- The Washington Times - Sunday, May 9, 2004

Occasionally, a reader will provide me with “story ideas” he or she is convinced the world is awaiting with bated breath. In 99 percent of cases, I thank them for thinking of me, then gently suggest their story might not be suited to my particular audience.

The worst story “providers” are advertising agency flacks who believe they know more about our readers than a fellow who has been among newspaper buyers for nearly 40 years and has heard kudos, gripes, shouts of “you wouldn’t know a cottontail rabbit from a grizzly bear” or the wonderful and ever so welcome lie that the only reason they touch a newspaper is because I’m in it. Talk about an ego builder.

As concerns the advertising agencies, a typical example recently was a fellow who sent an e-mail to tell me he knew that you, dear reader, would love to see a lengthy feature about how to rent an airplane or get flying lessons. I told him most flight instructors earn a few bucks now and then, so maybe some of that cash could be spent on an actual ad in our newspaper. It was either that or perhaps interest a feature page editor who was starving for material.

I also received a suggestion that readers would enjoy a lengthy illustrated article on the workings of outboard motors. The factory that produces one major brand (it’s painted black and carries the name of a mythological god) would be happy to send me all the digital art I wanted, he said. Then I find out he worked for a marine store that, of course, sells those outboard motors.

What about a story on digging around bare river banks to look for prehistoric fossils? And what about kite flying, mountain biking, rock climbing and hang gliding? There also was a fellow who offered to show me how to find Indian arrowheads. Hey, that might be doable. I like Indians, and I like arrowheads.

Meanwhile, the great majority of newspaper outdoors readers are anglers, hunters, boaters and campers. Even though I have owned boats all my life, I have no idea what to say about boats that would keep your attention. I might say, “Please be careful and wear a life vest when on the water” or “You ought to see the new Stump Jumper bass boat — it’s a beauty,” but that’s pretty much it.

As far as camping is concerned, I do it when I hunt in a remote area, and even then it’s strictly of the pup tent variety with a small open fire, pot of coffee and big iron skillet with bacon, eggs and potatoes. What else is there? Huge self-contained buses and trailers whose owners believe them to be campers? If that’s camping, I’m a monkey’s uncle.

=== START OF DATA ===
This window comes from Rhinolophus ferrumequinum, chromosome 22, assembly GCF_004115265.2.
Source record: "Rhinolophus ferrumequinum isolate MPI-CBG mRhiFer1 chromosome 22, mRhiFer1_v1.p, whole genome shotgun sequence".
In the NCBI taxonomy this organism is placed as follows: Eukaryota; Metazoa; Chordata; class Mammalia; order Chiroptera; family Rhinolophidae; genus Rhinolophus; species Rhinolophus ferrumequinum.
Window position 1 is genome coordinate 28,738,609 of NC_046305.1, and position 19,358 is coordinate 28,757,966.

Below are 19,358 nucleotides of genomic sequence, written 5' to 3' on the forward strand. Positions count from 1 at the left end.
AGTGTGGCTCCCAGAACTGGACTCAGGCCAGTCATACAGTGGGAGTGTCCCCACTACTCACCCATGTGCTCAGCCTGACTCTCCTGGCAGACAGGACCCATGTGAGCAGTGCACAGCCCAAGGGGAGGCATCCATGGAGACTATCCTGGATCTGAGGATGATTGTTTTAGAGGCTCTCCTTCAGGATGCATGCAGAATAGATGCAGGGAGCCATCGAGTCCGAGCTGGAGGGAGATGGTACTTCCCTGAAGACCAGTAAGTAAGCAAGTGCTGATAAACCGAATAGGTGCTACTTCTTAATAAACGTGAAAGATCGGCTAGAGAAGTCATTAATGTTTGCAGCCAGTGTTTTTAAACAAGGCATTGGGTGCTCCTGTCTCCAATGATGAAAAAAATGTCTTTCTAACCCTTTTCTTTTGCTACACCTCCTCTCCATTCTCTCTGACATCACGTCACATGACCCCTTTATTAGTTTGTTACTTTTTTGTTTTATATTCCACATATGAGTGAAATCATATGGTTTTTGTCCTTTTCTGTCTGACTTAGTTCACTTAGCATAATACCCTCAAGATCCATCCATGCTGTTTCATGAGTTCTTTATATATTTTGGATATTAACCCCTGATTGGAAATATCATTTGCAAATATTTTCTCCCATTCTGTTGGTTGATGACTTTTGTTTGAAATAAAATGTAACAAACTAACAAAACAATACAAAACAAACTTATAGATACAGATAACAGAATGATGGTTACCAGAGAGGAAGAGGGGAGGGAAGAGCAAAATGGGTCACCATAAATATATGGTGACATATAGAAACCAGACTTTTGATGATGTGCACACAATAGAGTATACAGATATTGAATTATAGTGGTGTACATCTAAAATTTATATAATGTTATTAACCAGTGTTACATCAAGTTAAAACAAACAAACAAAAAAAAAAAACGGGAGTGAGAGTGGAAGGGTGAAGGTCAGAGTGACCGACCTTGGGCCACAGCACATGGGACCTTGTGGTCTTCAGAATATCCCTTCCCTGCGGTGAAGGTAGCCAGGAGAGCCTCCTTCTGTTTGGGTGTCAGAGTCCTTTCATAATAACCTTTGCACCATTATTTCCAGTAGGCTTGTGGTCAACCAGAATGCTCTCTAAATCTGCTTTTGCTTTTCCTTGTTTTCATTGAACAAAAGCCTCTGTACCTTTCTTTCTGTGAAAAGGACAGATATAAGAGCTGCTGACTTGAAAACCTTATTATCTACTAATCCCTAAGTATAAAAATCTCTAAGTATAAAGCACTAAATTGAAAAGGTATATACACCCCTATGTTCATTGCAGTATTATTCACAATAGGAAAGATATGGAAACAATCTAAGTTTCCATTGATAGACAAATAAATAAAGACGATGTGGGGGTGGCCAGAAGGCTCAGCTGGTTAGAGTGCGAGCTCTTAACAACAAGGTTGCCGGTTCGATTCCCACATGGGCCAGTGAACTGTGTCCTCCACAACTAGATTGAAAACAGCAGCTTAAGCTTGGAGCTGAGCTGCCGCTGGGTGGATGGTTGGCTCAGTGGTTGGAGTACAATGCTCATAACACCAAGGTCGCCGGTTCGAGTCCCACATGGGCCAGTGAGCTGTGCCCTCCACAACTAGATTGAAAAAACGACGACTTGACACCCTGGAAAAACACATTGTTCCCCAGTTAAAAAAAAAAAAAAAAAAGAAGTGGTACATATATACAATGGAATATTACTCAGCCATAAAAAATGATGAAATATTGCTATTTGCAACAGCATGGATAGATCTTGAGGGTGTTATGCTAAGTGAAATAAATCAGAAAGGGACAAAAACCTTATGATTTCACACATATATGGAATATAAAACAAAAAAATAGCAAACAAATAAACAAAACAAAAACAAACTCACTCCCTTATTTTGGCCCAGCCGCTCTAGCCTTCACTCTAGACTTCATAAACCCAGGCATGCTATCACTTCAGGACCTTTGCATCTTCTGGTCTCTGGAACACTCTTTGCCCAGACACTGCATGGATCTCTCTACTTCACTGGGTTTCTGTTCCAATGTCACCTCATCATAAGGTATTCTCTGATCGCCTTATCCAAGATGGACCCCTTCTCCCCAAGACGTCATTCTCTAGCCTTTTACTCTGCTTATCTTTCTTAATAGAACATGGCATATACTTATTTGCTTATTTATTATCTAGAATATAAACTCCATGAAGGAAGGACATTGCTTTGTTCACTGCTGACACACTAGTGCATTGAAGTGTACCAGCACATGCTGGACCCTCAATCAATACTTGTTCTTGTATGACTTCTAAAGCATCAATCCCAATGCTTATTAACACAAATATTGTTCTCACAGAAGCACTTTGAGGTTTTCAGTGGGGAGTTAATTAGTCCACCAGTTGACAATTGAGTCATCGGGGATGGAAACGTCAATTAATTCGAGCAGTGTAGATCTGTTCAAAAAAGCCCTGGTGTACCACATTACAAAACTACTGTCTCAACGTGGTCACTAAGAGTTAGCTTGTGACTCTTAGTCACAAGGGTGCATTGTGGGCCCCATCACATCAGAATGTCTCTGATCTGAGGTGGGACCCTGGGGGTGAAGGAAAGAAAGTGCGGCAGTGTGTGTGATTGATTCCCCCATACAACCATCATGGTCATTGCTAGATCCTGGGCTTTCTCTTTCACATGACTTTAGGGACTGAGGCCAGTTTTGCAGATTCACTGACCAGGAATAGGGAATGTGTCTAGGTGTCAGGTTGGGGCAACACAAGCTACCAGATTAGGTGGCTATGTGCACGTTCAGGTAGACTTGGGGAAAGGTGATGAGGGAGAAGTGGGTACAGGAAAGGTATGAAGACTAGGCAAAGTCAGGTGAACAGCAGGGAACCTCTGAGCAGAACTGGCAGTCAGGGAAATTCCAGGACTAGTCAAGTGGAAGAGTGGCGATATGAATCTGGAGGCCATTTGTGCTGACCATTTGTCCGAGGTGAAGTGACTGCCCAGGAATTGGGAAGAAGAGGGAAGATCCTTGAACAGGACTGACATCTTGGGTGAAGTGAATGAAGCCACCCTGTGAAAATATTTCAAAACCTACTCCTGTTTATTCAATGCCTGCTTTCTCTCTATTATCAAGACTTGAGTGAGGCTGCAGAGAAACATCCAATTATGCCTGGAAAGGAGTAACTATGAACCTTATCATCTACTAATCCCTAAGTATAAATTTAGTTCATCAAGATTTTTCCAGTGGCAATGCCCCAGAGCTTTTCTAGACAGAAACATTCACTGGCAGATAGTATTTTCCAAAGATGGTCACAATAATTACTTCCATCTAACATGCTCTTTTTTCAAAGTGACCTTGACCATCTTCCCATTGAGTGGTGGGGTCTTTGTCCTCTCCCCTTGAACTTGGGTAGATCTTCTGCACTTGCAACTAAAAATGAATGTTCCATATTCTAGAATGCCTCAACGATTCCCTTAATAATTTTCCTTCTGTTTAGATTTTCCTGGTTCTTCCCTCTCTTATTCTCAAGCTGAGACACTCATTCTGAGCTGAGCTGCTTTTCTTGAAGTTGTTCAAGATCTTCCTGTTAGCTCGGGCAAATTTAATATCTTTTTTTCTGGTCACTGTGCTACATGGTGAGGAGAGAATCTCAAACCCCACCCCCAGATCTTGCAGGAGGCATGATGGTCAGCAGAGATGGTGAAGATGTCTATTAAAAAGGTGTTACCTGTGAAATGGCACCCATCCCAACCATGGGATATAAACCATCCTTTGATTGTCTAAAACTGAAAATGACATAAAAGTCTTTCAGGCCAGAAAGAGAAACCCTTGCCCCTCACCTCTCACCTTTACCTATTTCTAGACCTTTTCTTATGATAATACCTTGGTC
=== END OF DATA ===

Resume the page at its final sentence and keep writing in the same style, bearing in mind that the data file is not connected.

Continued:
Then there’s sport fishing. Now there’s an activity everybody in these parts apparently goes ga-ga over, and we happily will scratch that fishing itch. We will tell you when, where, how and with what to do it.

Fair warning, however. Our region is heavy into Chesapeake Bay rockfish, bluefish, Norfolk spot, croakers, drumfish, perch and flounder. Our rivers and lakes titillate the fishermen with promises of largemouth and smallmouth bass, sunfish, catfish, crappies, yellow and white perch, increasing numbers of walleyes and tiger muskies, so those are the fish you likely will see mentioned in stories and reports.

We’re also aware well more than 90 percent of all sport fishermen use conventional tackle, such as spinning and casting rods and reels. Although the fly-rodders in our town and elsewhere are normally well-heeled, superbly educated and more willing to spend money on big-ticket items than most people, the fact remains that it’s a small number, and in our business the sport must be handled proportionately. If largemouth bass and striper fishing is truly big here, it will receive most of the attention. The same goes for the most popular fishing gear.

That’s not to say that you won’t see a fly-fishing piece now and then. I love it along with all the other methods, but normally I do what the majority does.

Look for Gene Mueller’s Outdoors column Sunday, Wednesday and Thursday, only in The Washington Times. E-mail: gmueller@washingtontimes.com

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